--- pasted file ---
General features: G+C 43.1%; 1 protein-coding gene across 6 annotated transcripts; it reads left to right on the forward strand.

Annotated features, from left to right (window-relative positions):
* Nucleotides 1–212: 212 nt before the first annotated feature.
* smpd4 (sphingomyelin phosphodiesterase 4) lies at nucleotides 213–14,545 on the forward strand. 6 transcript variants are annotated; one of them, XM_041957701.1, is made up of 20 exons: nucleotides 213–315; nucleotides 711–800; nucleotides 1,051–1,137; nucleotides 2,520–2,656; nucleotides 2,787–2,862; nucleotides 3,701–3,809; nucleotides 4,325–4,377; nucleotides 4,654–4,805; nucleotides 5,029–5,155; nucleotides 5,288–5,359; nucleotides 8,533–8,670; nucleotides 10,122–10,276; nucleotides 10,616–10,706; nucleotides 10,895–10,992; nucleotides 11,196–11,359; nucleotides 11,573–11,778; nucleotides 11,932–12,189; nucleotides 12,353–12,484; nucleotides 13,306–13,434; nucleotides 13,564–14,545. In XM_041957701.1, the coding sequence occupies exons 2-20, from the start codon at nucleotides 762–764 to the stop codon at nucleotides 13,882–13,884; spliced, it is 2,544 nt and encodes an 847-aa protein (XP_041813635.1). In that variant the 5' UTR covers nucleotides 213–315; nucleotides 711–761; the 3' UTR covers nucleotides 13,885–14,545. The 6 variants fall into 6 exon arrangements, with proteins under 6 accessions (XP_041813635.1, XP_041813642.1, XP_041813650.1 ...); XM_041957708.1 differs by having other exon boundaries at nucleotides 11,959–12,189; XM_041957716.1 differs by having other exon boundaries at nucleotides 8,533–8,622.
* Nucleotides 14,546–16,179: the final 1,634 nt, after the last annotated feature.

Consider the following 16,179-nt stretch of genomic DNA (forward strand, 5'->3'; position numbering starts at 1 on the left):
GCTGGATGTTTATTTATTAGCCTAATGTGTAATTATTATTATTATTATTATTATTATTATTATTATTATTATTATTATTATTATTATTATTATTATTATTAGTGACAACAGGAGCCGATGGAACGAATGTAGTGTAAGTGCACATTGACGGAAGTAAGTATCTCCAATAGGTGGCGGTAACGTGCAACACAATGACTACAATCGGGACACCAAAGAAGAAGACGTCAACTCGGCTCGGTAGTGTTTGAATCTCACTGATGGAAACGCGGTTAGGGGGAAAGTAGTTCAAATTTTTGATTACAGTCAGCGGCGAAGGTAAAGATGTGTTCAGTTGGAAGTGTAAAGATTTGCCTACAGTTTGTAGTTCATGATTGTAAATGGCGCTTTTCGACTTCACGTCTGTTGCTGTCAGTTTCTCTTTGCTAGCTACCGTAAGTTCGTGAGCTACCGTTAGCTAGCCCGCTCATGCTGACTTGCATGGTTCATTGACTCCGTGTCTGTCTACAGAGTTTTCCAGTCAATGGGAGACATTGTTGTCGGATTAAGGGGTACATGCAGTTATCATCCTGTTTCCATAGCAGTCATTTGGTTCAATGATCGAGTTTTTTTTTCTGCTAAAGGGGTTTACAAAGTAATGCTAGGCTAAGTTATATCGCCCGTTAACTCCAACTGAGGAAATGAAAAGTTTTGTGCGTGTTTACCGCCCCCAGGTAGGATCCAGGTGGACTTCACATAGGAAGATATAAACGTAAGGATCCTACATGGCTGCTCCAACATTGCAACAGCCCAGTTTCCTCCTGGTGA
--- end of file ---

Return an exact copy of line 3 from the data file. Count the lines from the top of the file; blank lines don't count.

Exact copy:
* Nucleotides 1–212: 212 nt before the first annotated feature.